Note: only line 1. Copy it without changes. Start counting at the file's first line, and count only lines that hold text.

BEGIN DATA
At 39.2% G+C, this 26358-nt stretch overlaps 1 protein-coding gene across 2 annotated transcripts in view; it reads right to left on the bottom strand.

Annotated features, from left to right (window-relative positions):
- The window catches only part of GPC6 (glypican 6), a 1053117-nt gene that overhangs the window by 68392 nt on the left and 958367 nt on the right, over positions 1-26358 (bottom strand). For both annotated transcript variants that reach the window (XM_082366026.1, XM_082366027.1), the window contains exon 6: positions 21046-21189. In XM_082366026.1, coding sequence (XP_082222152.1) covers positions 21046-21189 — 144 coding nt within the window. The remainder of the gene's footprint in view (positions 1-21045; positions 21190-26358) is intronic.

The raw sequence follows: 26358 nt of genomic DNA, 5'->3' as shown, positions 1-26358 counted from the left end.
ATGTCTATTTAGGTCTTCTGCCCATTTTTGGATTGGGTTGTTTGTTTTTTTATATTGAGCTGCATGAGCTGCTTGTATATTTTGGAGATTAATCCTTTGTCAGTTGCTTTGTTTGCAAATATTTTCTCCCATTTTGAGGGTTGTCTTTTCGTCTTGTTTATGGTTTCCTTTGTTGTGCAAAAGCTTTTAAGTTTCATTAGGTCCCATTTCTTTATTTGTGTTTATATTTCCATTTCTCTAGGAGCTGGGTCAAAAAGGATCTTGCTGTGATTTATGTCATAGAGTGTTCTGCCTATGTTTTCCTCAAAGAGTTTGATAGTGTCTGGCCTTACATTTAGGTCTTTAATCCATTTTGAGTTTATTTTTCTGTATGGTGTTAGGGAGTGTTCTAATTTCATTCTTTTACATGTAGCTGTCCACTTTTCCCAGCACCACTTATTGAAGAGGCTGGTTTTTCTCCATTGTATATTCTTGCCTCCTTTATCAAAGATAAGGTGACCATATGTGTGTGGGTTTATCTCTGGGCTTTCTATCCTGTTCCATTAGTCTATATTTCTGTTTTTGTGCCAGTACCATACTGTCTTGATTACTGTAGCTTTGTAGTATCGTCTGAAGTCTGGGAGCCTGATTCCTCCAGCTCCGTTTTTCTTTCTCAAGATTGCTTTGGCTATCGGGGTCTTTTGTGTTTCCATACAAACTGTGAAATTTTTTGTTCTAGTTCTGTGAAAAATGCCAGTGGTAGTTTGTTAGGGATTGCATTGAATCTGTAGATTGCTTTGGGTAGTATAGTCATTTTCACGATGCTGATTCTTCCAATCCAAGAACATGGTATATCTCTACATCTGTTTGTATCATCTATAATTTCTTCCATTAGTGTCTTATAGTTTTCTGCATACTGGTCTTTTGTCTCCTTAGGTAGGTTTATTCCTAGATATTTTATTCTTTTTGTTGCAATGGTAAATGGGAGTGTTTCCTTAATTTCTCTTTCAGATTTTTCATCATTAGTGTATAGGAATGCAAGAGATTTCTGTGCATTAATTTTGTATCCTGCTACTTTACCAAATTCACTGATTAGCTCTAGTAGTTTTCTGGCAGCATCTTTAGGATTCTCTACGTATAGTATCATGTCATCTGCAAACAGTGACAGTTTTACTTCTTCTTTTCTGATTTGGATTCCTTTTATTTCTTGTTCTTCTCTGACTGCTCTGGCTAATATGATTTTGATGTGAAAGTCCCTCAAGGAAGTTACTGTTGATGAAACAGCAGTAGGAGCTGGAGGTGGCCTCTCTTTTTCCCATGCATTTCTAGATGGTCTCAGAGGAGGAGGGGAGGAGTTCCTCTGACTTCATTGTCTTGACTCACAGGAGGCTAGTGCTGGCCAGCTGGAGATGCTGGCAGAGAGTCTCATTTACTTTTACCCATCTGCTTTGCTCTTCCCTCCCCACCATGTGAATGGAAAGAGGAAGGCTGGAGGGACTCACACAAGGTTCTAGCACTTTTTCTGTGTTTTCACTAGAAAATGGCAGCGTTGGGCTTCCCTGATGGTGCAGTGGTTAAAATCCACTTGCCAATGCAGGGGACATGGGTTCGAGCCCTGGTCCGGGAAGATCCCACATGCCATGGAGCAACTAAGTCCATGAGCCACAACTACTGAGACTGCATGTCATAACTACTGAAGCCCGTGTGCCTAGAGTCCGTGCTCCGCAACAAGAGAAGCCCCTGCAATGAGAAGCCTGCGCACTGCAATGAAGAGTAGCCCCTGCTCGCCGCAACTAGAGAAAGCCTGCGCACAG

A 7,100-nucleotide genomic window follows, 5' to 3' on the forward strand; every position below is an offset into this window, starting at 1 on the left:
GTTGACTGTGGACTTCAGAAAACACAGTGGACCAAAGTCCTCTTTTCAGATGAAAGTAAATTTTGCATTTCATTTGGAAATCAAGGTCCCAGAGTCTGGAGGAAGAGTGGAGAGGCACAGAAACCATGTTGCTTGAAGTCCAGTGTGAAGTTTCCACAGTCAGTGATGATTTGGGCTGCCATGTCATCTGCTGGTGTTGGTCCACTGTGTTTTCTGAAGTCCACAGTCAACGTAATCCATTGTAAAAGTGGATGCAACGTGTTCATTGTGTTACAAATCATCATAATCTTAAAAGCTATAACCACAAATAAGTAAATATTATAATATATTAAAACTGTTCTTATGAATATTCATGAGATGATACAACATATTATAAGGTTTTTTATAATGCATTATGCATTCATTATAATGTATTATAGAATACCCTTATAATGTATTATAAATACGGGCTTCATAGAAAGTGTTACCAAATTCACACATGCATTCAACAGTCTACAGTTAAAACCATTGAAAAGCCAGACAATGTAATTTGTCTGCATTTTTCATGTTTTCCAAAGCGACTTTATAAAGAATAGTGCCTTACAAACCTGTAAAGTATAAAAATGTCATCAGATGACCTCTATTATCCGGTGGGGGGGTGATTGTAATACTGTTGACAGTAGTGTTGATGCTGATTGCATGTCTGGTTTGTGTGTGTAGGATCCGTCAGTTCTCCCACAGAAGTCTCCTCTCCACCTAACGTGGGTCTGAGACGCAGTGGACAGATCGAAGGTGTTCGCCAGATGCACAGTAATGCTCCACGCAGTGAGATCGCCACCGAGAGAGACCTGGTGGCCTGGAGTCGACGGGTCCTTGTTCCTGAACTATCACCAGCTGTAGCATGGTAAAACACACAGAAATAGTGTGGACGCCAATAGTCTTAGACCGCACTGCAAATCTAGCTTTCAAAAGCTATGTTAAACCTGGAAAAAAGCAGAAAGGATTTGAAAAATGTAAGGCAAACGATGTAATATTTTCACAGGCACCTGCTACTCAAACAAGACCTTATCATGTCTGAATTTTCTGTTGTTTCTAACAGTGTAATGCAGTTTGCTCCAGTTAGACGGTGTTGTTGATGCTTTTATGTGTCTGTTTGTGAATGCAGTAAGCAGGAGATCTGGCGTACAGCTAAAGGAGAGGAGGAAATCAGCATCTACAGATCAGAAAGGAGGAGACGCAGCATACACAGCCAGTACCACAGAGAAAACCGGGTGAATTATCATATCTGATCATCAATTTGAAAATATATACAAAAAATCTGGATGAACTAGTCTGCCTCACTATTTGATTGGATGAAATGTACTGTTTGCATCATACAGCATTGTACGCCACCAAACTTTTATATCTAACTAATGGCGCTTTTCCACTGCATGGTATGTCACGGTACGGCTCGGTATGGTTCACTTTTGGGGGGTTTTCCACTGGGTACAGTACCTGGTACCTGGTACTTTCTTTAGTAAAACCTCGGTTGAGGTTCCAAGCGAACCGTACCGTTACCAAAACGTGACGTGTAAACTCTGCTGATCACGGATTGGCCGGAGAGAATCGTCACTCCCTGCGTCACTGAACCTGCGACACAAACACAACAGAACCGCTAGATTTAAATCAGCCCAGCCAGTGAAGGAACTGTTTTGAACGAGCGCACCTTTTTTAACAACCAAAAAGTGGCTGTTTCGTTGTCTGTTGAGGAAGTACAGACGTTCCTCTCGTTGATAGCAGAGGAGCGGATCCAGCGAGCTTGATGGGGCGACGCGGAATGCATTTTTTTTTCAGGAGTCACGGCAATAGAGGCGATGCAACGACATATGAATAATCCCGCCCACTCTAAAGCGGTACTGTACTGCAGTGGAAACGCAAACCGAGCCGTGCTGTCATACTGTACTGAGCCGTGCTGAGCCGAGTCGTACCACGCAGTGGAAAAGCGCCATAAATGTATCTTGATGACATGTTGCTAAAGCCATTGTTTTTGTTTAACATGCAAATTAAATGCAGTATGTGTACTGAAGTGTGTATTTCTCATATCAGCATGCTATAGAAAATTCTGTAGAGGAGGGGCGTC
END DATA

At 39.2% G+C, this 26358-nt stretch overlaps 1 protein-coding gene across 2 annotated transcripts in view; it reads right to left on the bottom strand.